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Review of Photoguard Insurance

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ricardovaste View Drop Down
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Post Options Post Options   Quote ricardovaste Quote  Post ReplyReply Direct Link To This Post Topic: Review of Photoguard Insurance
    Posted: 25 August 2017 at 07:15
Recently documented my experience with photoguard insurance, thought it might be useful to those in the UK: http://www.rharris-images.com/2017/08/24/photoguard-insurance-review/
WEDDINGS: Richard Harris Photography | PERSONAL WORK: ourfragments.com
 



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addy landzaat View Drop Down
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Post Options Post Options   Quote addy landzaat Quote  Post ReplyReply Direct Link To This Post Posted: 25 August 2017 at 07:35
You give them 5 out of 5 but I thought your experience was quite cumbersome. It sounds more like a 4 out of 5.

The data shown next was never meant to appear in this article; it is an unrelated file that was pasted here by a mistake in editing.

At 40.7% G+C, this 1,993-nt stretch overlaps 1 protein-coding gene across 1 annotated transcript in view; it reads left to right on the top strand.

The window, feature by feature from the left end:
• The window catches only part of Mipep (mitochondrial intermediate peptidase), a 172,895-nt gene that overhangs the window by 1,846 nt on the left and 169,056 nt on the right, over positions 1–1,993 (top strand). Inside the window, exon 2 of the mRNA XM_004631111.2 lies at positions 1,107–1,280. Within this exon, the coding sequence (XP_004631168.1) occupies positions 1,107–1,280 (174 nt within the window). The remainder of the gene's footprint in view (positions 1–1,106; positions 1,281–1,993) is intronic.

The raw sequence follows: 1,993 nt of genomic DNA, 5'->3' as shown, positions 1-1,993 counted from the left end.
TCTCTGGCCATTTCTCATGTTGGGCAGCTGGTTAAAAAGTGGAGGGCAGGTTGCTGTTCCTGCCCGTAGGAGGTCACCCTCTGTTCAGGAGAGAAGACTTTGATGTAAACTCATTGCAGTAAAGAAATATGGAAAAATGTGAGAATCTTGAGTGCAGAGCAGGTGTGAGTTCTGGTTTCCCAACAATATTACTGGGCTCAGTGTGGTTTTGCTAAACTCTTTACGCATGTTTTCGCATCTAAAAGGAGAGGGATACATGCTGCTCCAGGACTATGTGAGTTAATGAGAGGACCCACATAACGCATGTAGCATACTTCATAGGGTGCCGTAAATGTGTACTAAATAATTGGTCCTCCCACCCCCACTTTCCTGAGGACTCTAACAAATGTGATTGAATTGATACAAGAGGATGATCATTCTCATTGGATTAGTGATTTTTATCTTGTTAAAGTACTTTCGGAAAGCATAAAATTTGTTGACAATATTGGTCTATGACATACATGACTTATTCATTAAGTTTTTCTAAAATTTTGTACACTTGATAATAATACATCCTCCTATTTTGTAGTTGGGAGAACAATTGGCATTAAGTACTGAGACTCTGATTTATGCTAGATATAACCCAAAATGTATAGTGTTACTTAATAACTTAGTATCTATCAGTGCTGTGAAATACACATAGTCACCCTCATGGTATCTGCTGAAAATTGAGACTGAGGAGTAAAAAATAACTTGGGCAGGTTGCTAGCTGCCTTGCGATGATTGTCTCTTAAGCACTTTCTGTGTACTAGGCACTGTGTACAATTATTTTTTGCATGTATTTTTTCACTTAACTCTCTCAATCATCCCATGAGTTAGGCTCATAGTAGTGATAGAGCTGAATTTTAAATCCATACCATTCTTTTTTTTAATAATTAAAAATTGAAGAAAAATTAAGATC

Two things surprised me:

I don't understand why they ask for your previous insurers - that has nothing to do with your current claim. Maybe they wanted to check your reliability, but that should've been something to ask when you sign up with them.

Also, what is the legal status of your business? Why would they need the insurers of your (private) household when you do a insurance claim on your business?

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ricardovaste View Drop Down
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Post Options Post Options   Quote ricardovaste Quote  Post ReplyReply Direct Link To This Post Posted: 25 August 2017 at 09:48